Wake me up when September ends: 1 transport strike, millions affected

September 30, 2019 - 4:25 PM
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nationwide transport strike
Major transport groups held a nationwide transport strike on September 30. (Artwork by Uela Altar-Badayos)
FROM AROUND THE WEB

Another nationwide transport strike was held on Monday, September 30 to protest the administration’s planned phase-out of old jeepneys and UV express units in the country.

Members of three major transport groups Stop and Go Coalition, Pagkakaisa ng mga Samahan ng Tsuper at Operators Nationwide (PISTON) and Alliance of Concerned Transport Organizations (ACTO) held strikes on several parts of the country.

The first large-scale demonstration was held in 2017, the year when the Public Utility Vehicle Modernization Program was issued.

The modernizaton program seeks to provide “a restructured, modern, well-managed and environmentally sustainable transport sector” to drivers, operators and commuters.

The appearance of the new vehicles and their specifications were shared by the Department of Transportation on Facebook.

Hindi lang po kaligtasan ng mga pasahero ang tampok sa Public Utility Vehicle Modernization Program (PUVMP). Isang…

Posted by Department of Transportation – Philippines on Friday, September 27, 2019

Resisting change: Why they’re protesting

The immediate consequences of the planned phaseout of jeepneys in 2020 were raised by concerned Filipinos online amid the nationwide transport strike against it.

Some Filipinos used the hashtags #NotoJeepneyphaseout and #Transportstrike on social media and made it trend on Twitter Philippines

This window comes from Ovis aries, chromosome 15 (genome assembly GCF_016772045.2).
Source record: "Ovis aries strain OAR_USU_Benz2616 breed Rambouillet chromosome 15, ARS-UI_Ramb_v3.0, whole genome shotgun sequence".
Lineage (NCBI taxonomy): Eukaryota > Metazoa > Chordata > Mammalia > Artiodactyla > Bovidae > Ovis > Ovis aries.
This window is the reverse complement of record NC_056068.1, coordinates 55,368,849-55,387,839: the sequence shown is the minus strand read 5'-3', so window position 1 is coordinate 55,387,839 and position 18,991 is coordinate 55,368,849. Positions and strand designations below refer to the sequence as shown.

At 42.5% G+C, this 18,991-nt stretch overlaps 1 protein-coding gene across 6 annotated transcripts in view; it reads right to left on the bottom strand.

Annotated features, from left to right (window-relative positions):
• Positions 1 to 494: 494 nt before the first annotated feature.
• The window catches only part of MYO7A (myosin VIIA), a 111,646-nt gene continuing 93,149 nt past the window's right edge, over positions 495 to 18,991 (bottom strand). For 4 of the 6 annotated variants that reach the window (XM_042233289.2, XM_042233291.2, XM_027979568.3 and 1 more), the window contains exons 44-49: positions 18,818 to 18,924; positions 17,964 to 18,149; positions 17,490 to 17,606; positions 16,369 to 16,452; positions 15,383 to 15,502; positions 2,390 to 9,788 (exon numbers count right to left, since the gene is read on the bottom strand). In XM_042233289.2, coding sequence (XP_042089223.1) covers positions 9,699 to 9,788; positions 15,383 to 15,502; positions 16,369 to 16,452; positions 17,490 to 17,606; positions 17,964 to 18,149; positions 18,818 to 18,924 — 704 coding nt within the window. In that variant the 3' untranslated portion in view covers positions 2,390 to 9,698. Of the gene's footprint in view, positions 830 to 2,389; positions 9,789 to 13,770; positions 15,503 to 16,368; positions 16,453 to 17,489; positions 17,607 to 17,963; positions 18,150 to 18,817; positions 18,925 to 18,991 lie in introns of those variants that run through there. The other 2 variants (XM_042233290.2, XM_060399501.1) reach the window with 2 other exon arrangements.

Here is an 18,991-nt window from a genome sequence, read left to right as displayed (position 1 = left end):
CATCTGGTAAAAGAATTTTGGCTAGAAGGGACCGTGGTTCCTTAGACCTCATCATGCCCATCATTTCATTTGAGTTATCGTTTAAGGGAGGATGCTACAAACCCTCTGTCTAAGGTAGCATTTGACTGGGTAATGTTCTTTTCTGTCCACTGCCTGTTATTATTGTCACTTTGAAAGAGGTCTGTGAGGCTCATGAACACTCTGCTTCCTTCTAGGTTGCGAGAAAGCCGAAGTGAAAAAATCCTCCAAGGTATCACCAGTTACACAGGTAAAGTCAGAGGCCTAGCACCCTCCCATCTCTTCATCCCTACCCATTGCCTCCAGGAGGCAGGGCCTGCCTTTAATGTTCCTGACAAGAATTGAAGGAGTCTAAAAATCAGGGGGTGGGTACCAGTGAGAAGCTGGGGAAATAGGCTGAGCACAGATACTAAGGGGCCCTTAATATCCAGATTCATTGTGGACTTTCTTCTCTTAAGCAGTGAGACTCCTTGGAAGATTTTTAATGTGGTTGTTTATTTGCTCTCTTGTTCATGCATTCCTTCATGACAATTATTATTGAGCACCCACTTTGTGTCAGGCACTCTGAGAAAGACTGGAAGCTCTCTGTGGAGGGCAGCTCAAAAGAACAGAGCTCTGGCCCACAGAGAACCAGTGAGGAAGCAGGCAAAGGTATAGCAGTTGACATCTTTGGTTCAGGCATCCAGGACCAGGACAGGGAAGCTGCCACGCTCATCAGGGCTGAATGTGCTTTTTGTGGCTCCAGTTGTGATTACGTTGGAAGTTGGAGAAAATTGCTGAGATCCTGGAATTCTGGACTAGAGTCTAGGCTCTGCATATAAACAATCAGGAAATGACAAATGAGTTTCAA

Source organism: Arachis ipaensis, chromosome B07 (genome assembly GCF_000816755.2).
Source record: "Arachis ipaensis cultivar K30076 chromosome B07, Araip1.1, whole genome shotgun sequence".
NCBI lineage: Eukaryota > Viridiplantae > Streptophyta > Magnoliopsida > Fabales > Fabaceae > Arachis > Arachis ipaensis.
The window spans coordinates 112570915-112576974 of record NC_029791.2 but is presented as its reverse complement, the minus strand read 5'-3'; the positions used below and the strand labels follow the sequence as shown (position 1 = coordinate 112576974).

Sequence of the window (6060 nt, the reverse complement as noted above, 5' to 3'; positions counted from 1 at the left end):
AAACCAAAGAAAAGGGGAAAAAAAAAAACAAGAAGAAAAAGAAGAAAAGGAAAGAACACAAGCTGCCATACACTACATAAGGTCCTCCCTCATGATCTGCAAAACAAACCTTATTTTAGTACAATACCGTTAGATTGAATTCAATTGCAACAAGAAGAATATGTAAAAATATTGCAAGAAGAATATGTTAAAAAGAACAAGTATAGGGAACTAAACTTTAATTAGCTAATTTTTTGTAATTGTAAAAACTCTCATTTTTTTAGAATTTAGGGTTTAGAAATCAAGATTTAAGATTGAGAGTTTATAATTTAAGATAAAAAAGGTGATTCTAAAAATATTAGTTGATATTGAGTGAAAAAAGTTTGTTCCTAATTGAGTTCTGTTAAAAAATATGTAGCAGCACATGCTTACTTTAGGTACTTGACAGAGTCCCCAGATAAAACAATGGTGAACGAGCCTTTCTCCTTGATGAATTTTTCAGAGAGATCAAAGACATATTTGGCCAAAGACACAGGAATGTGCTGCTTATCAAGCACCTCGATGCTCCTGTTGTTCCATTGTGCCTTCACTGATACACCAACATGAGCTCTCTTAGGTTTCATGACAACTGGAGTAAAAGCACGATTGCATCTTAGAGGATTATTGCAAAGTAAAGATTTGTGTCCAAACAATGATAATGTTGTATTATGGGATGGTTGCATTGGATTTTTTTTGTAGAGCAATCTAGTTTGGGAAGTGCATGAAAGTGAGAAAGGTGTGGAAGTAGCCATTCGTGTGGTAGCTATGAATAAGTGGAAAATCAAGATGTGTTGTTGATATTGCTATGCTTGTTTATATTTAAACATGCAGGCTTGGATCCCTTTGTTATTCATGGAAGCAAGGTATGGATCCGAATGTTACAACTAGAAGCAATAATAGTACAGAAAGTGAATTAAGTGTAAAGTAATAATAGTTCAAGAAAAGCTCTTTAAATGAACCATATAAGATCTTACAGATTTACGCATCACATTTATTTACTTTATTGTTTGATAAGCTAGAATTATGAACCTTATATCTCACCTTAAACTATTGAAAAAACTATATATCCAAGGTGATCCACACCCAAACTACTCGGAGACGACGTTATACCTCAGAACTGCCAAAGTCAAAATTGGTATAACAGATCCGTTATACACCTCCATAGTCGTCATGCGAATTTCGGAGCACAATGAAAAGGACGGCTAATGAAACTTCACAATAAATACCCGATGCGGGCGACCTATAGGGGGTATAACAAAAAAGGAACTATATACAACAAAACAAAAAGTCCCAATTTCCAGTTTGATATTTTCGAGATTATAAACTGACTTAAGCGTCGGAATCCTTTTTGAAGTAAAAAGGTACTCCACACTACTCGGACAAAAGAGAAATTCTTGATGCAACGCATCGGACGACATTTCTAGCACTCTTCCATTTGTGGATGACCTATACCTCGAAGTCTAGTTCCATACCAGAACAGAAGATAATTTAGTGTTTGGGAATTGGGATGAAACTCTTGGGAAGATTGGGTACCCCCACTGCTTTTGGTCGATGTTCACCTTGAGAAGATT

Too expensive

The modern PUVs are worth at least P1 million.

Drivers and operators can avail of them by making a loan package through the Land Bank of the Philippines.

They were given a P80,000 subsidy to help them pay for this loan.

Some drivers and critics, however, worried that the amount of subsidy will not be enough for them to pay their debt on time and earn at the same time.

Higher fares and cost of maintenance

Aside from these expenses, some groups also aired the higher costs of maintenance for the advanced features of the new models which will then affect the fare prices.

The League of Filipino Students expressed this concern on social media.

“Kaya nananatiling mura ang pamasahe ay dahil sa low-maintenance ng mga jeepneys na hindi kailangang masyadong pag gastusan. Kapag pinalitan ito ng mga modernong sasakyan, mapipilitan ang mga driver na magmahal ng pamasahe na nagdadagdag  pahirap sa mga commuter ng bansa,” part of the group’s post read.

The DOTR said the new PUVs will run on Euro IV engines, electricity or solar energy for sustainability. They will also be fully air-conditioned, with accessible WiFi and monitored with GPS and CCTV.

No more iconic design

The phaseout of old jeepneys also meant that the iconic Filipino vehicle, which had been recognized overseas, will no longer be on the road.

The local jeepney, so-called “Hari ng Daan,” had been notable as part of Filipino culture since the design was upcycled from leftover jeeps during the World War II.

Other users lamented this online.

“If we modernize it, start with the materials used in making one and fit it with a fuel efficient engine or even an electric one. The jeepney is an icon. The modernized jeeps look like buses,” one Twitter user said.

Transport strike

Left-leaning groups showed the locations where the demonstrations are being held.

Ang mga kabataan sa buong bansa ay nakikiisa sa ating mga jeepney driver sa isasagawang pagkilos bukas, Setyembre 30…

Posted by KABATAAN PARTYLIST on Sunday, September 29, 2019

 

Following nationwide event, Malacañang remained unfazed and will still push through with the completion of the program in 2020.

“The Duterte administration will not be intimidated nor cowed by threats of protests and strikes coming from those who only think of their own parochial interest,” presidential spokesman Salvador Panelo said—Artwork by Uela Altar-Badayos